The initial and final statuses of the cornea, lens, fundus, intraocular pressure (IOP), nystagmus, strabismus, and refractive errors as determined using cycloplegic refraction were compared. Fundus examination was performed with an indirect ophthalmoscope at the initial visit, and ultrasonography was used in cases in which the fundus was not visible. Macular hypoplasia was diagnosed when there was no macular depression or macular reflex during fundus examination. IOP was recorded with the TonoPen (Mentor, Norwell, MA, USA), and ocular hypertension was diagnosed if the IOP was continuously elevated over 21 mmHg and in patients for whom IOP-lowering eye drops had been prescribed. Cycloplegic refraction was performed via manual retinoscopy 30 minutes after a series of three drops of 1% cyclopentolate, which were administered five minutes apart. When lens opacity was considered prohibitive of visual improvement, cataracts were removed. Posterior capsulotomy and anterior vitrectomy were performed in every surgery. Intraocular lenses were inserted considering ocular size and patient age.
To identify changes in refractive errors, we analyzed refractive errors in phakic patients only, comparing the results to those who were initially assessed at age 5 years or younger and who were followed for at least three years. We compared the initial and final refractive errors in these patients. For the evaluation of long-term visual outcomes, we identified the patients who underwent follow-up for five or more years after the initial assessment. The final visual acuities were measured using the Snellen visual acuity chart. Various ocular and systemic status characteristics were analyzed in order to identify prognostic factors for final visual outcome. We used only the right eyes of patients in order to exclude inter-eye correlation during evaluation of refractive error changes and prognostic factors for final visual outcome.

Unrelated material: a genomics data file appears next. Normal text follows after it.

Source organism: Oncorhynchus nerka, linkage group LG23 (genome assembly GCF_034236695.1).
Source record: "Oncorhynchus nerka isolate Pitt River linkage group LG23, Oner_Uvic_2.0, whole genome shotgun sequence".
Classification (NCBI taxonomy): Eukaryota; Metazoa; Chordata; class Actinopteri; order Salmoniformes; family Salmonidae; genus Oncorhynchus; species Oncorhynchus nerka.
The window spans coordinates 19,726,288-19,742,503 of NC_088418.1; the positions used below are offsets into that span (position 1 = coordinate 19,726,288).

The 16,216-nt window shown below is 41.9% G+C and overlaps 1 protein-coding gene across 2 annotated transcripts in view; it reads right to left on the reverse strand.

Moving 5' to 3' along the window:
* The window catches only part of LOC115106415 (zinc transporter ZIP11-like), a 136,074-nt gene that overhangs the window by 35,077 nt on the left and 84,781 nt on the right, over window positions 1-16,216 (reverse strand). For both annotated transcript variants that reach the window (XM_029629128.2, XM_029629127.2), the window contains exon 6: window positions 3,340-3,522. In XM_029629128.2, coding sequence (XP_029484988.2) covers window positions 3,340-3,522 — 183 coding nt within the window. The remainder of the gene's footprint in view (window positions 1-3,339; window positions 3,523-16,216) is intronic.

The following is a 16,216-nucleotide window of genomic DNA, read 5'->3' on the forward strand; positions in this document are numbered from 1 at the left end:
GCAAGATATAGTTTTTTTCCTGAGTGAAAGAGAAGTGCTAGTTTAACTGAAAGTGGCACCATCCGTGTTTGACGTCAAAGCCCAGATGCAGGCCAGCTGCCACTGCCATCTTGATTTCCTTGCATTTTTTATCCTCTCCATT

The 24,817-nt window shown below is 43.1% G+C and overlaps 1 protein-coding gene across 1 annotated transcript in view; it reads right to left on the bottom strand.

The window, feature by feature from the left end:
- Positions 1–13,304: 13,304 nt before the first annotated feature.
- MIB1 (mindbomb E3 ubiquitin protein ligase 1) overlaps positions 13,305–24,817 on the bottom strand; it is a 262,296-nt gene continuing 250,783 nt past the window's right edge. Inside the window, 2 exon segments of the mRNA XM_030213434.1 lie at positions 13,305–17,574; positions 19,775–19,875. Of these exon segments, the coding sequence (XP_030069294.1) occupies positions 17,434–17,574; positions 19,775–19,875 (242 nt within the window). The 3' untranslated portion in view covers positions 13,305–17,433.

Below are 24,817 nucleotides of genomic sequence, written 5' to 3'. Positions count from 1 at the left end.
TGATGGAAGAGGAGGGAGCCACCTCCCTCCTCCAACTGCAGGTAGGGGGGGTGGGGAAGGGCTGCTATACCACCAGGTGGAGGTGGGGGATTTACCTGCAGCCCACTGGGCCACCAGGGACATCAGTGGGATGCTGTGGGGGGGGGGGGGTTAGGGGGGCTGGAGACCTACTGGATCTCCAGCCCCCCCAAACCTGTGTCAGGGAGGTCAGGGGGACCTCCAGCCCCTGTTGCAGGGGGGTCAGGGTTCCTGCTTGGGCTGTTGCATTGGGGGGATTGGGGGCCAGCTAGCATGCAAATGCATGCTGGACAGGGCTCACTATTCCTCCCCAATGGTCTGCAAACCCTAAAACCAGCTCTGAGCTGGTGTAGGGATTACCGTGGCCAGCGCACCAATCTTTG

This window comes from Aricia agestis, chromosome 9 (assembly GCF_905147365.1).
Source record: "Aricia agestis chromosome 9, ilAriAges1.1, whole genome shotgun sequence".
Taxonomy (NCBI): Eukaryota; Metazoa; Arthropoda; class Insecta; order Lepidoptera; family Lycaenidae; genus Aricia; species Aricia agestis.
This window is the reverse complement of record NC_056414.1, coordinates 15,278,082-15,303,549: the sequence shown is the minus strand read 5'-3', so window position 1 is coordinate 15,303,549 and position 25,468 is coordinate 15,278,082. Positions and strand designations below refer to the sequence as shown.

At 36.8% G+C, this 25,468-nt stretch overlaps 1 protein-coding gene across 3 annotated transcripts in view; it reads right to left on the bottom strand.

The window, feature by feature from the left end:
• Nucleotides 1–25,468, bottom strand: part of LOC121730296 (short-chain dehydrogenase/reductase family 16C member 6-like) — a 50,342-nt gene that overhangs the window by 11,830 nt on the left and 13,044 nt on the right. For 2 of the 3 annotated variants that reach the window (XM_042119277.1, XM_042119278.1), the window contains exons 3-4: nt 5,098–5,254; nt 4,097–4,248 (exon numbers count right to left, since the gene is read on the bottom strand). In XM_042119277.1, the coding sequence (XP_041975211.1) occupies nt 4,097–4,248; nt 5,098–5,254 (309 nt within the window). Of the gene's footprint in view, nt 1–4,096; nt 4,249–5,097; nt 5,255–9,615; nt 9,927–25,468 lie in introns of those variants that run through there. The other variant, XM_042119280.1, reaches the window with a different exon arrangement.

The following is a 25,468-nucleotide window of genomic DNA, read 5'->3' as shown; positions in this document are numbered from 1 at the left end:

Statistical methods

We used SPSS ver. 17.0 (SPSS Inc., Chicago, IL, USA) for all statistical analyses. All of the tests were two-tailed, and significance was set at 0.05. Refractive error changes measured during the follow-up period were compared with paired t-test. A correlation analysis was performed to evaluate the associations of variables and potential prognostic factors with final visual outcome and assessments of light perception and no light perception. In the data analysis, light perception was assigned a logarithm of minimal angle of resolution (logMAR) value of 2.7, and no light perception was assigned a logMAR value of 3.0 [12].



In total, 120 eyes from 60 patients were enrolled in this study. Of the study population, 19 patients (32%) had family histories of aniridia, and 36 patients (60%) did not. The remaining five patients (8%) had no information regarding a family history of aniridia. The mean patient age at the initial visit was 23 months, and 85% of the patients were aged <3 years. Detailed patient demographics are summarized in Table 1.

Ophthalmic characteristics